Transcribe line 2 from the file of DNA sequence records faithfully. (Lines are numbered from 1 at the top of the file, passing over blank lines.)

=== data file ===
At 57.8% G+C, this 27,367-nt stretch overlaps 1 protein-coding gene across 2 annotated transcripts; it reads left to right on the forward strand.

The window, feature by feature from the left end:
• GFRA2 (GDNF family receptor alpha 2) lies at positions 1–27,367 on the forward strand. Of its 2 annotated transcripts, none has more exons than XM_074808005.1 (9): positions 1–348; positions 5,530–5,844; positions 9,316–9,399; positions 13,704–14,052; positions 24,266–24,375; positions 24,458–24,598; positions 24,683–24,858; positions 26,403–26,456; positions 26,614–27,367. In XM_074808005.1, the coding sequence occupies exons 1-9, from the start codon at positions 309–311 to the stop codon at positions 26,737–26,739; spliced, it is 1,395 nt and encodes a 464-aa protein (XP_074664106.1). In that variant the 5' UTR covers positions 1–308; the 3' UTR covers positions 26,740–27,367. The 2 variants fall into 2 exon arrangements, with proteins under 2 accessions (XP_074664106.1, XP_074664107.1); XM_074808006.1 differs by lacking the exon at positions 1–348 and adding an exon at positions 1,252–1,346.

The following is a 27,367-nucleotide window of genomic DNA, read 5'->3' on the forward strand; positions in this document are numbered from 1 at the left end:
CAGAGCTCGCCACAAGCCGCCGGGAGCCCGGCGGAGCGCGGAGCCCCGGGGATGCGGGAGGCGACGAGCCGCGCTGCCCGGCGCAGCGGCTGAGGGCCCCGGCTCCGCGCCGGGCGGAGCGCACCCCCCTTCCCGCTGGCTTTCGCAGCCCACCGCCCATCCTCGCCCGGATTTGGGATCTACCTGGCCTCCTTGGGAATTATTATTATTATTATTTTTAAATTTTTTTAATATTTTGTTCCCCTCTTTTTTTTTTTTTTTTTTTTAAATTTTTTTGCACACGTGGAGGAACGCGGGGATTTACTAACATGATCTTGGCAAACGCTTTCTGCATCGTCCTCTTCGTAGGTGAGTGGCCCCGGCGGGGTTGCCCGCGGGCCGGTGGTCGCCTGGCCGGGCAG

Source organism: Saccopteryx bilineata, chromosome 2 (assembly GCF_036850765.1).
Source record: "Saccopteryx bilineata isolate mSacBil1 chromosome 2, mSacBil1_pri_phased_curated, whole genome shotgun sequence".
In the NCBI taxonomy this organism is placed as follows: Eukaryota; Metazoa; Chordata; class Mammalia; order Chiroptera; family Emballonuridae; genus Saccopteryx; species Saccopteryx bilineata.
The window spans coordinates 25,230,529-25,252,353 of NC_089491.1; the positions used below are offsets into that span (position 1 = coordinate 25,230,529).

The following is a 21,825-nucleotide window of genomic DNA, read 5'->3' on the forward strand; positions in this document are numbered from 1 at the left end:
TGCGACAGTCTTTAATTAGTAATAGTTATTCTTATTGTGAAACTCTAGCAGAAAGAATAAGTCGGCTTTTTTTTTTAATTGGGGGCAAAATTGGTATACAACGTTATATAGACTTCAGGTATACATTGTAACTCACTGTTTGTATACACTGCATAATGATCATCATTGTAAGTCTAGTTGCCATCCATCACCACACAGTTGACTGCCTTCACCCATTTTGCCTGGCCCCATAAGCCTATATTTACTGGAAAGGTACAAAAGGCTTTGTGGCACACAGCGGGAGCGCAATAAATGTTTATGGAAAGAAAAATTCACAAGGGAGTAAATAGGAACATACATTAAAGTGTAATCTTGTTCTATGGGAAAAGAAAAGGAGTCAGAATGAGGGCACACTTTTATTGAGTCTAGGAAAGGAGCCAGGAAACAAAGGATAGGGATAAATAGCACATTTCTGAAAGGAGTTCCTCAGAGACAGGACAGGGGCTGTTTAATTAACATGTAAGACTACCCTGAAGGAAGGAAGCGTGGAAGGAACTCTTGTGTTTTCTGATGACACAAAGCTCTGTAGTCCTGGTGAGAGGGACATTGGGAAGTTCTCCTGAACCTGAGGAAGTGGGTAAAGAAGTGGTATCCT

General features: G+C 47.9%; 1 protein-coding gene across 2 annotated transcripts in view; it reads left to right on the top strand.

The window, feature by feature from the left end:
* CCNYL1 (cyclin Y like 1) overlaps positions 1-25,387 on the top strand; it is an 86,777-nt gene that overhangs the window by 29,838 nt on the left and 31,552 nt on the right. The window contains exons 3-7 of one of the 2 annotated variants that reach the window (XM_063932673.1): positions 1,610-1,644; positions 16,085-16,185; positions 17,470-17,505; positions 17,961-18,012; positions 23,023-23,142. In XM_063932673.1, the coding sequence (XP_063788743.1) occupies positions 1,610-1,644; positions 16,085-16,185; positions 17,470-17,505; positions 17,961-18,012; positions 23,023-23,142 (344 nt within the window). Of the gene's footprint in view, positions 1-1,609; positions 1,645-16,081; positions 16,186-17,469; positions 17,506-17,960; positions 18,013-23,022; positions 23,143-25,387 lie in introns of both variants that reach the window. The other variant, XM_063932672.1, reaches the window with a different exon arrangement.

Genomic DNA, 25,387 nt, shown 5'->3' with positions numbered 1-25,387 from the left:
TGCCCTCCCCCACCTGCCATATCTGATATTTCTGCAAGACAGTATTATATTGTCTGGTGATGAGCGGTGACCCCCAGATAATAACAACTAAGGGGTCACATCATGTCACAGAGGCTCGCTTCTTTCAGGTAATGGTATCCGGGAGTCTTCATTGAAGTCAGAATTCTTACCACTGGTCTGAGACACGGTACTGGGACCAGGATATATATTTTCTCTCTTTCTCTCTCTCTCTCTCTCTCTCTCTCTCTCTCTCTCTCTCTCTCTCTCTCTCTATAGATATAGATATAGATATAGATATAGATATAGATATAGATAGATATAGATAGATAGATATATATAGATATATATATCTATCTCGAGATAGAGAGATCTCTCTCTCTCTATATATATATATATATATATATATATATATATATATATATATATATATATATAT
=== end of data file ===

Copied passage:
The window, feature by feature from the left end: